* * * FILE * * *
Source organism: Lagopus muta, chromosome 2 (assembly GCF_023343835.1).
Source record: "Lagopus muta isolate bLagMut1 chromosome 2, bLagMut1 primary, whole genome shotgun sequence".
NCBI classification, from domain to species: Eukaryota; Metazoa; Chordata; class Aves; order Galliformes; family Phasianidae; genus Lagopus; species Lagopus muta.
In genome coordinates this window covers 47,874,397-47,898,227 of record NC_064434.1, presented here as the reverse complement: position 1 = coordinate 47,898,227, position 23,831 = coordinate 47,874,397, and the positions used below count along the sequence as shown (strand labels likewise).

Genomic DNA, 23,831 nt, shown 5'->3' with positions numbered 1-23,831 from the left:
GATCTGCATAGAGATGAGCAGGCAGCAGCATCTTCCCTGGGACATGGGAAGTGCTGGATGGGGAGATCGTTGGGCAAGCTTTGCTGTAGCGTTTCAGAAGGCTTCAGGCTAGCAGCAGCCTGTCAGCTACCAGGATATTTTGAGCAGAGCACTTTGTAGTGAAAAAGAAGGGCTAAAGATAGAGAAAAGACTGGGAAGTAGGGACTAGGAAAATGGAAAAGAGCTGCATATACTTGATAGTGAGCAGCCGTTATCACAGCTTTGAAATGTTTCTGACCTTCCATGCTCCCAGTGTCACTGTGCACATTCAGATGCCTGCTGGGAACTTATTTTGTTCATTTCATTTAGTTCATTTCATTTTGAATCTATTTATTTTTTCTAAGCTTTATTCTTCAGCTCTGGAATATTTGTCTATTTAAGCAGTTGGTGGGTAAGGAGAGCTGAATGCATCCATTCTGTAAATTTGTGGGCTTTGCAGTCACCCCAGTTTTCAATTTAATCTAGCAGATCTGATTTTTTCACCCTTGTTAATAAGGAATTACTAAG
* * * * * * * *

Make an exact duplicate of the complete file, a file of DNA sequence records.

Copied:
Source organism: Lagopus muta, chromosome 2 (assembly GCF_023343835.1).
Source record: "Lagopus muta isolate bLagMut1 chromosome 2, bLagMut1 primary, whole genome shotgun sequence".
NCBI classification, from domain to species: Eukaryota; Metazoa; Chordata; class Aves; order Galliformes; family Phasianidae; genus Lagopus; species Lagopus muta.
In genome coordinates this window covers 47,874,397-47,898,227 of record NC_064434.1, presented here as the reverse complement: position 1 = coordinate 47,898,227, position 23,831 = coordinate 47,874,397, and the positions used below count along the sequence as shown (strand labels likewise).

Genomic DNA, 23,831 nt, shown 5'->3' with positions numbered 1-23,831 from the left:
GATCTGCATAGAGATGAGCAGGCAGCAGCATCTTCCCTGGGACATGGGAAGTGCTGGATGGGGAGATCGTTGGGCAAGCTTTGCTGTAGCGTTTCAGAAGGCTTCAGGCTAGCAGCAGCCTGTCAGCTACCAGGATATTTTGAGCAGAGCACTTTGTAGTGAAAAAGAAGGGCTAAAGATAGAGAAAAGACTGGGAAGTAGGGACTAGGAAAATGGAAAAGAGCTGCATATACTTGATAGTGAGCAGCCGTTATCACAGCTTTGAAATGTTTCTGACCTTCCATGCTCCCAGTGTCACTGTGCACATTCAGATGCCTGCTGGGAACTTATTTTGTTCATTTCATTTAGTTCATTTCATTTTGAATCTATTTATTTTTTCTAAGCTTTATTCTTCAGCTCTGGAATATTTGTCTATTTAAGCAGTTGGTGGGTAAGGAGAGCTGAATGCATCCATTCTGTAAATTTGTGGGCTTTGCAGTCACCCCAGTTTTCAATTTAATCTAGCAGATCTGATTTTTTCACCCTTGTTAATAAGGAATTACTAAG